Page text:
Your Water Broke? Remember your COAT.

We all know the scene. A heavily pregnant person is walking around in a grocery store when all of a sudden:


“I think my water just broke!”

Cue everyone running around frantically and ushering the newly laboring person to the nearest hospital.

At least this is how it is portrayed by Hollywood. But did you know that only 10% of people experience their water breaking before the onset of labor? And typically when it does break, it is not nearly as dramatic (What do you expect from Hollywood?)

The medical term for this is Premature Rupture of Membranes (PROM). I tell you that because I was very confused by the medical jargon when this happened to me, before my days as a doula!

So what do you do if you are part of that 10 percent like I was? Remember your C.O.A.T

Color: What color is the fluid? The fluid should be clear or straw-colored. If it is tinged brown or green, this could mean your baby has passed their first stool, which could indicate fetal distress.

Odor: What does it smell like? Amniotic fluid does not have a distinctive odor, though many describe it as smelling slightly sweet.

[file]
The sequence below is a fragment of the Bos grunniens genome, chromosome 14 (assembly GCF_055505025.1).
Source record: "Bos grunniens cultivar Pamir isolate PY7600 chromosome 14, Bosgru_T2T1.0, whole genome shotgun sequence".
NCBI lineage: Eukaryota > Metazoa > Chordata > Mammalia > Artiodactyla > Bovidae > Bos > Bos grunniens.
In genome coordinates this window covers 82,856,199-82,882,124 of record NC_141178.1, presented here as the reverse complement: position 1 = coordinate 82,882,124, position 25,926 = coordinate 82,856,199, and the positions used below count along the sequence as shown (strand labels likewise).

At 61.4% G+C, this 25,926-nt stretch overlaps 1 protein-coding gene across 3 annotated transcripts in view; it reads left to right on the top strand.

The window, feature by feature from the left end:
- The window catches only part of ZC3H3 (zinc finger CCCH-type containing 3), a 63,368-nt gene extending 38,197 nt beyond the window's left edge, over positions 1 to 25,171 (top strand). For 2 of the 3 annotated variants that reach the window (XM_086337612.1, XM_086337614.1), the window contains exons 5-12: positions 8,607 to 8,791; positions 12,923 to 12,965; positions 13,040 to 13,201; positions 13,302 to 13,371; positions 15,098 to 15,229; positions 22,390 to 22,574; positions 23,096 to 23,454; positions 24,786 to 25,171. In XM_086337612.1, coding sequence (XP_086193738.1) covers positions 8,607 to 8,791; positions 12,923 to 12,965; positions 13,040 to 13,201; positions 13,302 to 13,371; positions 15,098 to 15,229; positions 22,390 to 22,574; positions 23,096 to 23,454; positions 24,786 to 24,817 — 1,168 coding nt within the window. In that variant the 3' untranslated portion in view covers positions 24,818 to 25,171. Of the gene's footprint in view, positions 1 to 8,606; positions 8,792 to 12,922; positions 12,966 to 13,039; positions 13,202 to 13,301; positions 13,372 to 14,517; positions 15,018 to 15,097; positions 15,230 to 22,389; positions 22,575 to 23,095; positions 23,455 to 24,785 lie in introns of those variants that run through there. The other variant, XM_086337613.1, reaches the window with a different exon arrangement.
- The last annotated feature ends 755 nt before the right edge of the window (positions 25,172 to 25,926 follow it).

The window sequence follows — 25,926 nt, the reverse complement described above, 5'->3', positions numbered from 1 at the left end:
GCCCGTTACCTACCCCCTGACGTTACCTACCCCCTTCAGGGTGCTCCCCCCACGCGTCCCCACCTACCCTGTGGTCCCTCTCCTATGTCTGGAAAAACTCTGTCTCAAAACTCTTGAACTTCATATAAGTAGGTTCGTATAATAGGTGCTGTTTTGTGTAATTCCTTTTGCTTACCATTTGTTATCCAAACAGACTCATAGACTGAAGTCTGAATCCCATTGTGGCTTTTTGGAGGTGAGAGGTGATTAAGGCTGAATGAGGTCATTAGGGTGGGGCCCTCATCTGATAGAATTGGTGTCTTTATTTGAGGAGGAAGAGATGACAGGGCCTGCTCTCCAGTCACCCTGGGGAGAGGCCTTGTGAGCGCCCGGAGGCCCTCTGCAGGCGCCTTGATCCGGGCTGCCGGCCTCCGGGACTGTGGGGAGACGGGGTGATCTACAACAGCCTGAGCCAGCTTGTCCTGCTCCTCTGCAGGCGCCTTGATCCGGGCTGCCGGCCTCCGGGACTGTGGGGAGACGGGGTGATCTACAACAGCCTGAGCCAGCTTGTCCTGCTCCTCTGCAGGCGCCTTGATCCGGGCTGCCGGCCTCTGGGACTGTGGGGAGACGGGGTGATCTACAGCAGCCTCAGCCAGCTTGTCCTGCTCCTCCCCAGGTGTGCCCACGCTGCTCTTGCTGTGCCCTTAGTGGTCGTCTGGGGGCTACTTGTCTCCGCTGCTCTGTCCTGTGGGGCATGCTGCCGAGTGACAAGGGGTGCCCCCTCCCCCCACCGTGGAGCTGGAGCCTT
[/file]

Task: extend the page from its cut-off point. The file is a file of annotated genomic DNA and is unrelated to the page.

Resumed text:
Amount: How much fluid is there? Did it come out in a gush? Is it coming out as a slow leak? Pro-Tip: You may want to put on a large pad or adult diapers at this point.

Time: Note the time that you realized your water broke. While the risk of infection is low, there is an increased risk of infection once membranes are ruptured and many providers will want to keep track of how long it has been since they ruptured.

Next: Call your provider. They will ask you about everything above and advise you on what steps to take next. This will vary between providers. Some will advise you to come to the hospital to test the fluid to confirm that it is, in fact, amniotic fluid, at which point they may admit you. You may be offered the option of medical induction. Other providers may advise you to stay home and wait for contractions to start. If you are having a homebirth, call your midwife and they will decide when it is appropriate to join you.

Most people will have their babies within 24 hours of their water breaking. Get ready to meet your baby!

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